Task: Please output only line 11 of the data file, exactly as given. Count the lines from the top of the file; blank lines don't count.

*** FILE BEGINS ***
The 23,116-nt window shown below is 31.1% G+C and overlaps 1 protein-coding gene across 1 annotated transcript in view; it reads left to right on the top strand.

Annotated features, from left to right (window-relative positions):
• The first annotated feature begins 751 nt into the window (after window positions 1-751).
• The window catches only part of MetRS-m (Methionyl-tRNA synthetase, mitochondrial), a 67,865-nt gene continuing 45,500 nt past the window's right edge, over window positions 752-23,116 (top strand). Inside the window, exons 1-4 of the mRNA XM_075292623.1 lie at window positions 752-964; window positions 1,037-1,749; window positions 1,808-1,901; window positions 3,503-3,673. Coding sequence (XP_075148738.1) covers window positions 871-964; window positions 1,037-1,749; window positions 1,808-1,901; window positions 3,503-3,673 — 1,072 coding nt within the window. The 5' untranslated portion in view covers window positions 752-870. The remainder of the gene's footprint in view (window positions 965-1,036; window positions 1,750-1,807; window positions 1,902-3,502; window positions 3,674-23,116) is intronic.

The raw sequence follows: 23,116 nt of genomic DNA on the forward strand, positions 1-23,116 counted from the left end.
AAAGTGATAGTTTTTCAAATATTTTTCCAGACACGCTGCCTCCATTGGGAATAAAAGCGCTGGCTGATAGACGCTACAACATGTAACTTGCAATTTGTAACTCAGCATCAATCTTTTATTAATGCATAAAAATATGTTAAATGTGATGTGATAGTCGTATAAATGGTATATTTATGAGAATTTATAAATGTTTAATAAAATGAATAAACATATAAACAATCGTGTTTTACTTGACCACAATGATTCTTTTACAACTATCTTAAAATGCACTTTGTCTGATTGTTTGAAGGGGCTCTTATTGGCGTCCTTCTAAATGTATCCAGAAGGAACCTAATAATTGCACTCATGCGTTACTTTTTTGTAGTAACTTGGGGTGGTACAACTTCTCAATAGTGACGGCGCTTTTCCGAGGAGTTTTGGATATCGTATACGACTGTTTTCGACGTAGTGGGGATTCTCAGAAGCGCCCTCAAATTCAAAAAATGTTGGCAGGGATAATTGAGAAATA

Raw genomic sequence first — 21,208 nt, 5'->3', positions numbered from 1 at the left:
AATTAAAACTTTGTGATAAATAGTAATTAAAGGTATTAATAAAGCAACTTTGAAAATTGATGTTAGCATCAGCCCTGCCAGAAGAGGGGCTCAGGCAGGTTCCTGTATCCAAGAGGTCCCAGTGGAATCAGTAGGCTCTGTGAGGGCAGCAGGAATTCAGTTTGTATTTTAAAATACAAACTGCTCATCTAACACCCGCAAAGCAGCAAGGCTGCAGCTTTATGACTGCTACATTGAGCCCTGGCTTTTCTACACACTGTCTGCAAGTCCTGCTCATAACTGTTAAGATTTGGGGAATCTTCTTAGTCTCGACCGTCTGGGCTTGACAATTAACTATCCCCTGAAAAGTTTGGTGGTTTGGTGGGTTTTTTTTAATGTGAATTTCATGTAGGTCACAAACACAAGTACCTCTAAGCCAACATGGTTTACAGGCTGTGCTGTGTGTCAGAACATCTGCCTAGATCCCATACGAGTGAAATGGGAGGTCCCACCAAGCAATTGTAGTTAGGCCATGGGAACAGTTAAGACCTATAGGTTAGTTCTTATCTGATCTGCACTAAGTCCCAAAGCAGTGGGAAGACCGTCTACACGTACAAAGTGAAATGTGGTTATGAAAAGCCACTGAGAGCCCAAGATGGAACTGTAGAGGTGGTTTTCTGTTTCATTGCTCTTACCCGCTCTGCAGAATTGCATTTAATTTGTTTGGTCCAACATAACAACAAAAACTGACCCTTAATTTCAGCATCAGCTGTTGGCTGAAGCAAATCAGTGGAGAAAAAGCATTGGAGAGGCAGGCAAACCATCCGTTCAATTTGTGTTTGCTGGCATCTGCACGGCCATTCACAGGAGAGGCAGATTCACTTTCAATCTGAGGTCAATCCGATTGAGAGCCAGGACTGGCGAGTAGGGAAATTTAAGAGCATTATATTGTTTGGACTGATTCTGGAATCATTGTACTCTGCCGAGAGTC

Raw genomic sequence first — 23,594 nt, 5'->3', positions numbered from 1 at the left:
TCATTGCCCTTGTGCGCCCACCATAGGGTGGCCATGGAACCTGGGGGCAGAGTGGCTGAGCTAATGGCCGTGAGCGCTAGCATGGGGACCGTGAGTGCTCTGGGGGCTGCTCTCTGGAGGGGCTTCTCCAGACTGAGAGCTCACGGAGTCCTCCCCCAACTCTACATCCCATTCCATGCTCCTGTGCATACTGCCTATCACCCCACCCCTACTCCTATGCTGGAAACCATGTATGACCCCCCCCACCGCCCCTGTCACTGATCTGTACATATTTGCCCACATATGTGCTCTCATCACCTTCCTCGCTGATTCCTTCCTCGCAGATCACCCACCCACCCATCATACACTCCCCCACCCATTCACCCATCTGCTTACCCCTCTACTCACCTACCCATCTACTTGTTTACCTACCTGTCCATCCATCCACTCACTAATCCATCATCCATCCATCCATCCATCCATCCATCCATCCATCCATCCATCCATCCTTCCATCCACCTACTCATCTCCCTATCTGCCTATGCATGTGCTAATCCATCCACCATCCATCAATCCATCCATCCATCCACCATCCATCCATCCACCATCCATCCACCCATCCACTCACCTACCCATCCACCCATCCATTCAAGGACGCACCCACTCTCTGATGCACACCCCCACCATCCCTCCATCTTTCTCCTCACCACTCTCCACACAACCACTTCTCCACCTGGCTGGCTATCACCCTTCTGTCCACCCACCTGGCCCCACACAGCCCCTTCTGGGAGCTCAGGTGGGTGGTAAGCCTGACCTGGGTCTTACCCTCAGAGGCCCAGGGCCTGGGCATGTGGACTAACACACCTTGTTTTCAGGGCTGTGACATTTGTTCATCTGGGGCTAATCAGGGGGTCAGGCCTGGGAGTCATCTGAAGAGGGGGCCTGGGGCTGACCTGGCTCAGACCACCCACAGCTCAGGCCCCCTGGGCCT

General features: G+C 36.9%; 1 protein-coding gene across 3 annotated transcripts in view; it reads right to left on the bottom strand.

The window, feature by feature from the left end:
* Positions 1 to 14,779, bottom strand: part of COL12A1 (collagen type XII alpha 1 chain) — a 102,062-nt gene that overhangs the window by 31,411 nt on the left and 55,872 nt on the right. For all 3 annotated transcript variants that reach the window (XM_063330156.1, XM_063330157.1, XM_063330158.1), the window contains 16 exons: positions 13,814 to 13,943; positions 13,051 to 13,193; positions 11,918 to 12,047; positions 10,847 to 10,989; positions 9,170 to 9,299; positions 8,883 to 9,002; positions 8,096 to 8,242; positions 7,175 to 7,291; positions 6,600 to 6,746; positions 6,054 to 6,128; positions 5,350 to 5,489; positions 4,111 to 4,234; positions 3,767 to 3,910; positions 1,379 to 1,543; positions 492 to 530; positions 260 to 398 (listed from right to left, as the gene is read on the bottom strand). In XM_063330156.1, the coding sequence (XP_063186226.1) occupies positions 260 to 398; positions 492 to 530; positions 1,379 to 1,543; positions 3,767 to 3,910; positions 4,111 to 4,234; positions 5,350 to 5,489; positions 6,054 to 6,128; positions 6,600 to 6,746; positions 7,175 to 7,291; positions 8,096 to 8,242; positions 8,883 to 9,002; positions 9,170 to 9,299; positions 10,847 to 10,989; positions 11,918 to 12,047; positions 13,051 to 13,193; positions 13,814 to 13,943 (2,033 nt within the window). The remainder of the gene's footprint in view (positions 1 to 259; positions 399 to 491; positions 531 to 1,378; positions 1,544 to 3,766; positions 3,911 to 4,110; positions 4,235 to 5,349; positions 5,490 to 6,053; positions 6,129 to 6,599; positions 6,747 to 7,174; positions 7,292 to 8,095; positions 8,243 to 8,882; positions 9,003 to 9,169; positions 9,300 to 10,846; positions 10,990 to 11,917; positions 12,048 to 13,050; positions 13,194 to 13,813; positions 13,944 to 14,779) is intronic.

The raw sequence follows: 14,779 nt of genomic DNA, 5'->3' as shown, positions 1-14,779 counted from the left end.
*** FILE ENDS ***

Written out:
General features: G+C 36.9%; 1 protein-coding gene across 3 annotated transcripts in view; it reads right to left on the bottom strand.